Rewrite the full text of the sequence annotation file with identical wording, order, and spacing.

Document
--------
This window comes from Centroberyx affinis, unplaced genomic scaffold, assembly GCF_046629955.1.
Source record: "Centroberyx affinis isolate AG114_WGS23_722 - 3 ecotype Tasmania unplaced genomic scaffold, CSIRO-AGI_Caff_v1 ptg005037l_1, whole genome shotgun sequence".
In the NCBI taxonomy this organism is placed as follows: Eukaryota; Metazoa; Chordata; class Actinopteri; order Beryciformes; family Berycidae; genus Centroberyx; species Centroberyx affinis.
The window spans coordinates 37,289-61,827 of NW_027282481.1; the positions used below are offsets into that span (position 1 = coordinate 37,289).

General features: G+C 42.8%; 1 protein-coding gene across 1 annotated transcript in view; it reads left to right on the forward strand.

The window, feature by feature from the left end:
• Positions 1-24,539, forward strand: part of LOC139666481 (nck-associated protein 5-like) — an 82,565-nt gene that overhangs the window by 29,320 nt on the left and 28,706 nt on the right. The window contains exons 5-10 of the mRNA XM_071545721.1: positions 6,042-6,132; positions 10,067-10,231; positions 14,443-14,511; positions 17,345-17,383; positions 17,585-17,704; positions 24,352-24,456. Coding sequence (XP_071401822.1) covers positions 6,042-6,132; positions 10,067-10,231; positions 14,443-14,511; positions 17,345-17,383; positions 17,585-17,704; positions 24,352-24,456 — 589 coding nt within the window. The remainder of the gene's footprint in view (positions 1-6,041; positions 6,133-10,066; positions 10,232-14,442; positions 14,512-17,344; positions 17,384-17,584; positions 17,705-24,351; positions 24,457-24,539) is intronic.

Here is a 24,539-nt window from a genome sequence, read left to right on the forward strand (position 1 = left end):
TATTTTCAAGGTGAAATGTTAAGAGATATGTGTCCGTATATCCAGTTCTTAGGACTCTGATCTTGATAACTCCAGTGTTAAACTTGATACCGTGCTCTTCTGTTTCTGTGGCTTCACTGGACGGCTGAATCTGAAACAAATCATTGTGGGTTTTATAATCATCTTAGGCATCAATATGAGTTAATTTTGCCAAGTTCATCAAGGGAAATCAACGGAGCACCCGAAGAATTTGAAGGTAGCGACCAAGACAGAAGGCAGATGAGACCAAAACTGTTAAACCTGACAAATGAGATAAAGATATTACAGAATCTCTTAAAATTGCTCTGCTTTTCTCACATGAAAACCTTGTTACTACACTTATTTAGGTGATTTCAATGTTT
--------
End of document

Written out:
This window comes from Centroberyx affinis, unplaced genomic scaffold, assembly GCF_046629955.1.
Source record: "Centroberyx affinis isolate AG114_WGS23_722 - 3 ecotype Tasmania unplaced genomic scaffold, CSIRO-AGI_Caff_v1 ptg005037l_1, whole genome shotgun sequence".
In the NCBI taxonomy this organism is placed as follows: Eukaryota; Metazoa; Chordata; class Actinopteri; order Beryciformes; family Berycidae; genus Centroberyx; species Centroberyx affinis.
The window spans coordinates 37,289-61,827 of NW_027282481.1; the positions used below are offsets into that span (position 1 = coordinate 37,289).

General features: G+C 42.8%; 1 protein-coding gene across 1 annotated transcript in view; it reads left to right on the forward strand.

The window, feature by feature from the left end:
• Positions 1-24,539, forward strand: part of LOC139666481 (nck-associated protein 5-like) — an 82,565-nt gene that overhangs the window by 29,320 nt on the left and 28,706 nt on the right. The window contains exons 5-10 of the mRNA XM_071545721.1: positions 6,042-6,132; positions 10,067-10,231; positions 14,443-14,511; positions 17,345-17,383; positions 17,585-17,704; positions 24,352-24,456. Coding sequence (XP_071401822.1) covers positions 6,042-6,132; positions 10,067-10,231; positions 14,443-14,511; positions 17,345-17,383; positions 17,585-17,704; positions 24,352-24,456 — 589 coding nt within the window. The remainder of the gene's footprint in view (positions 1-6,041; positions 6,133-10,066; positions 10,232-14,442; positions 14,512-17,344; positions 17,384-17,584; positions 17,705-24,351; positions 24,457-24,539) is intronic.

Here is a 24,539-nt window from a genome sequence, read left to right on the forward strand (position 1 = left end):
TATTTTCAAGGTGAAATGTTAAGAGATATGTGTCCGTATATCCAGTTCTTAGGACTCTGATCTTGATAACTCCAGTGTTAAACTTGATACCGTGCTCTTCTGTTTCTGTGGCTTCACTGGACGGCTGAATCTGAAACAAATCATTGTGGGTTTTATAATCATCTTAGGCATCAATATGAGTTAATTTTGCCAAGTTCATCAAGGGAAATCAACGGAGCACCCGAAGAATTTGAAGGTAGCGACCAAGACAGAAGGCAGATGAGACCAAAACTGTTAAACCTGACAAATGAGATAAAGATATTACAGAATCTCTTAAAATTGCTCTGCTTTTCTCACATGAAAACCTTGTTACTACACTTATTTAGGTGATTTCAATGTTT